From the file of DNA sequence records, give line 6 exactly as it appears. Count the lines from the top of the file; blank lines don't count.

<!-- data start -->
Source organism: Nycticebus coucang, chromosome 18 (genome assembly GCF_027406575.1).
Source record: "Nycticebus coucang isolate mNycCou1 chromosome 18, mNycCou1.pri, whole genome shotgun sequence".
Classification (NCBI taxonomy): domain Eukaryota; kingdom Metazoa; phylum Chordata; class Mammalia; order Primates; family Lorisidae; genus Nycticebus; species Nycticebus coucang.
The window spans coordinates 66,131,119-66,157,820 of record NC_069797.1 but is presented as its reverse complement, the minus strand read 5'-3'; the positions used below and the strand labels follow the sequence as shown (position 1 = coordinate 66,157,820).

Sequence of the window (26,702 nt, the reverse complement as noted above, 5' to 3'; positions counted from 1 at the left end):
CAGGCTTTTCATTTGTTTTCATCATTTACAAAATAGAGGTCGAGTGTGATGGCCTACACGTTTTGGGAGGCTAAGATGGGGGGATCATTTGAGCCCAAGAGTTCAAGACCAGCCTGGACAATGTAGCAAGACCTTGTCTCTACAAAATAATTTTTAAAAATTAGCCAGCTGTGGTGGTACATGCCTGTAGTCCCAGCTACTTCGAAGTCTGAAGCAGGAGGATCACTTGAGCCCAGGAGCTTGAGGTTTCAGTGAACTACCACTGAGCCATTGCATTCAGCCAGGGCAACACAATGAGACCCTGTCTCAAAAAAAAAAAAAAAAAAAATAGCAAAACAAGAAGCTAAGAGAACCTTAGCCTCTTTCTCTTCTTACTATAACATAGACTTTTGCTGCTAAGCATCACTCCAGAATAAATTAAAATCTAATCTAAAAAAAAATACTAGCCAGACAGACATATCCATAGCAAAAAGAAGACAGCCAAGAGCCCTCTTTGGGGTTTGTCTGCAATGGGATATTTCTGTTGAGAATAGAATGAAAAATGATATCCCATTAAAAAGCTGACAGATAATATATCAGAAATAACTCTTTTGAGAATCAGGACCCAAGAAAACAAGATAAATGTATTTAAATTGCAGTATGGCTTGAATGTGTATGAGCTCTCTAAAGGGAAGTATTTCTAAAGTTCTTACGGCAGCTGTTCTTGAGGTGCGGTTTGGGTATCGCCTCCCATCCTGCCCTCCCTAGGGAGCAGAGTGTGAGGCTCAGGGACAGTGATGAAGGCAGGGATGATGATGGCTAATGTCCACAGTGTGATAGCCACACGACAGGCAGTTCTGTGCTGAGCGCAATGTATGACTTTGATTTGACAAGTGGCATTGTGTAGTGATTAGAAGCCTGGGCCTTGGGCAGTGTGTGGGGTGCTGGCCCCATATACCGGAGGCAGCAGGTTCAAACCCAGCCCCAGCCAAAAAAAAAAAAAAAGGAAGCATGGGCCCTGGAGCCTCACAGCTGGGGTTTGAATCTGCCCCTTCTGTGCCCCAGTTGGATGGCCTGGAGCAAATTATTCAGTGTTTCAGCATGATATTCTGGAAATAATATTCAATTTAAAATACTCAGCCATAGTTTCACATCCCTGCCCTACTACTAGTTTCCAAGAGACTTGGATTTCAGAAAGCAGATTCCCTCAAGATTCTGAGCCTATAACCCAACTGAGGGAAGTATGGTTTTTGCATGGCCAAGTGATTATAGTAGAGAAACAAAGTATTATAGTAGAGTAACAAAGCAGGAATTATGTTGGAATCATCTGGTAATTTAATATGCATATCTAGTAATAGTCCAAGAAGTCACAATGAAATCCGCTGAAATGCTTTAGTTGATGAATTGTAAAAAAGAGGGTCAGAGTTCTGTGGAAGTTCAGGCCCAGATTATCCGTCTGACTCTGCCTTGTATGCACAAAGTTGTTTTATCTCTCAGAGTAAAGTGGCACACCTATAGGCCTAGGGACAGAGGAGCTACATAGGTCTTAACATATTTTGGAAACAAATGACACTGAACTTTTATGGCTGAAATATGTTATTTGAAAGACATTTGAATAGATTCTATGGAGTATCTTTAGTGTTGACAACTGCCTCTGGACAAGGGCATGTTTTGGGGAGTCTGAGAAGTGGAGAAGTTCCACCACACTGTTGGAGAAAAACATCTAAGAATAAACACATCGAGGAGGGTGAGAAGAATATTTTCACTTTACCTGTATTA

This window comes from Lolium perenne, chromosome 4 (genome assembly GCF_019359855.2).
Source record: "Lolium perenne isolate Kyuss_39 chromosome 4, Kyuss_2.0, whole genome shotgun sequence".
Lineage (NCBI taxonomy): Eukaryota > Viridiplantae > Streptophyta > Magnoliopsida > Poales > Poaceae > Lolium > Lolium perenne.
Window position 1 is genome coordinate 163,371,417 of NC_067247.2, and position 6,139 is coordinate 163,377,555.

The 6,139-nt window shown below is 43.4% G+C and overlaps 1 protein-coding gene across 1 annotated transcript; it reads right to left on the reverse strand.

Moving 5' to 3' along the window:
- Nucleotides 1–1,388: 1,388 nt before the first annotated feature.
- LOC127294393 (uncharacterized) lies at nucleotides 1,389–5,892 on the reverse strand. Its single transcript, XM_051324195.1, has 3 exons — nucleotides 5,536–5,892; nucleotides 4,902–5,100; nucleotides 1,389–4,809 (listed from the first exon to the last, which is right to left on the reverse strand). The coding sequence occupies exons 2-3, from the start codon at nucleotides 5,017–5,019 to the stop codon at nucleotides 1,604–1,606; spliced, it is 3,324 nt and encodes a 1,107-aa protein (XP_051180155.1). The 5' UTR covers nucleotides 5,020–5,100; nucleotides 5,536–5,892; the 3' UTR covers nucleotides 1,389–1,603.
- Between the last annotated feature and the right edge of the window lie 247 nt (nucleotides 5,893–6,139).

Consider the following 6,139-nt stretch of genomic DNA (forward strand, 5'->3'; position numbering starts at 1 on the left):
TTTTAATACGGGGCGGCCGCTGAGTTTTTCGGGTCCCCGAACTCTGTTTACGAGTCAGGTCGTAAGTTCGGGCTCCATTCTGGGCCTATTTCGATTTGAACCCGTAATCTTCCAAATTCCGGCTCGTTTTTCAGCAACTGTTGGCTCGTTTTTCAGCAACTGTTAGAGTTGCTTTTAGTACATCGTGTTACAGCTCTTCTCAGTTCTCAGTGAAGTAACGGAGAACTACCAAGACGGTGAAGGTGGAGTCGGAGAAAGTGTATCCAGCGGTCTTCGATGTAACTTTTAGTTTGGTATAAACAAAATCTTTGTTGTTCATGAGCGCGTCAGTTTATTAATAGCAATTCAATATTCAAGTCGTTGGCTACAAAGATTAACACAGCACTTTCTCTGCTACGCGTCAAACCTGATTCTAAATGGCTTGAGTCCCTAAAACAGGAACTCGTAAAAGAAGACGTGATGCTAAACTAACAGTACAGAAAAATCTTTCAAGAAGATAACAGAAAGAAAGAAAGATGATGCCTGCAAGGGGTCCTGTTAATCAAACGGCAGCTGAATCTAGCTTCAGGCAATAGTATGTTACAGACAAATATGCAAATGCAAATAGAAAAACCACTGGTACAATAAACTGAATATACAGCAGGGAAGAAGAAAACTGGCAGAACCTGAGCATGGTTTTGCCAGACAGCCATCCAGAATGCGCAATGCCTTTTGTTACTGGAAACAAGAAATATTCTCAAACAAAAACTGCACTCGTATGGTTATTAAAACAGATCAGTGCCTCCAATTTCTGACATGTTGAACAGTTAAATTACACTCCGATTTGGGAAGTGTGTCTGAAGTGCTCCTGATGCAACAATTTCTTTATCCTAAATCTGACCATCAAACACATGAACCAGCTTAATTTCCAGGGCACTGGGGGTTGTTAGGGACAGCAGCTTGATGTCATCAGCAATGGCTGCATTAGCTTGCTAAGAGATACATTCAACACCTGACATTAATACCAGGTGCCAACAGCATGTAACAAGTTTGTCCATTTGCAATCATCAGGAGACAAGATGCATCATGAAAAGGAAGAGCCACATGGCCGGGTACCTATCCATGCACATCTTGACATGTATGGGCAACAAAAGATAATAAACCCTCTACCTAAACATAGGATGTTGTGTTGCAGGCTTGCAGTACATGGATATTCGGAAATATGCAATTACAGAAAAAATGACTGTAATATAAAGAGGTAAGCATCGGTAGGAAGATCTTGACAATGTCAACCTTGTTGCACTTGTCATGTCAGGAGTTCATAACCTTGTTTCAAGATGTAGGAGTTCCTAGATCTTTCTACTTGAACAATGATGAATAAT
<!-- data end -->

CAGGCTTTTCATTTGTTTTCATCATTTACAAAATAGAGGTCGAGTGTGATGGCCTACACGTTTTGGGAGGCTAAGATGGGGGGATCATTTGAGCCCAAGAGTTCAAGACCAGCCTGGACAATGTAGCAAGACCTTGTCTCTACAAAATAATTTTTAAAAATTAGCCAGCTGTGGTGGTACATGCCTGTAGTCCCAGCTACTTCGAAGTCTGAAGCAGGAGGATCACTTGAGCCCAGGAGCTTGAGGTTTCAGTGAACTACCACTGAGCCATTGCATTCAGCCAGGGCAACACAATGAGACCCTGTCTCAAAAAAAAAAAAAAAAAAAATAGCAAAACAAGAAGCTAAGAGAACCTTAGCCTCTTTCTCTTCTTACTATAACATAGACTTTTGCTGCTAAGCATCACTCCAGAATAAATTAAAATCTAATCTAAAAAAAAATACTAGCCAGACAGACATATCCATAGCAAAAAGAAGACAGCCAAGAGCCCTCTTTGGGGTTTGTCTGCAATGGGATATTTCTGTTGAGAATAGAATGAAAAATGATATCCCATTAAAAAGCTGACAGATAATATATCAGAAATAACTCTTTTGAGAATCAGGACCCAAGAAAACAAGATAAATGTATTTAAATTGCAGTATGGCTTGAATGTGTATGAGCTCTCTAAAGGGAAGTATTTCTAAAGTTCTTACGGCAGCTGTTCTTGAGGTGCGGTTTGGGTATCGCCTCCCATCCTGCCCTCCCTAGGGAGCAGAGTGTGAGGCTCAGGGACAGTGATGAAGGCAGGGATGATGATGGCTAATGTCCACAGTGTGATAGCCACACGACAGGCAGTTCTGTGCTGAGCGCAATGTATGACTTTGATTTGACAAGTGGCATTGTGTAGTGATTAGAAGCCTGGGCCTTGGGCAGTGTGTGGGGTGCTGGCCCCATATACCGGAGGCAGCAGGTTCAAACCCAGCCCCAGCCAAAAAAAAAAAAAAAGGAAGCATGGGCCCTGGAGCCTCACAGCTGGGGTTTGAATCTGCCCCTTCTGTGCCCCAGTTGGATGGCCTGGAGCAAATTATTCAGTGTTTCAGCATGATATTCTGGAAATAATATTCAATTTAAAATACTCAGCCATAGTTTCACATCCCTGCCCTACTACTAGTTTCCAAGAGACTTGGATTTCAGAAAGCAGATTCCCTCAAGATTCTGAGCCTATAACCCAACTGAGGGAAGTATGGTTTTTGCATGGCCAAGTGATTATAGTAGAGAAACAAAGTATTATAGTAGAGTAACAAAGCAGGAATTATGTTGGAATCATCTGGTAATTTAATATGCATATCTAGTAATAGTCCAAGAAGTCACAATGAAATCCGCTGAAATGCTTTAGTTGATGAATTGTAAAAAAGAGGGTCAGAGTTCTGTGGAAGTTCAGGCCCAGATTATCCGTCTGACTCTGCCTTGTATGCACAAAGTTGTTTTATCTCTCAGAGTAAAGTGGCACACCTATAGGCCTAGGGACAGAGGAGCTACATAGGTCTTAACATATTTTGGAAACAAATGACACTGAACTTTTATGGCTGAAATATGTTATTTGAAAGACATTTGAATAGATTCTATGGAGTATCTTTAGTGTTGACAACTGCCTCTGGACAAGGGCATGTTTTGGGGAGTCTGAGAAGTGGAGAAGTTCCACCACACTGTTGGAGAAAAACATCTAAGAATAAACACATCGAGGAGGGTGAGAAGAATATTTTCACTTTACCTGTATTA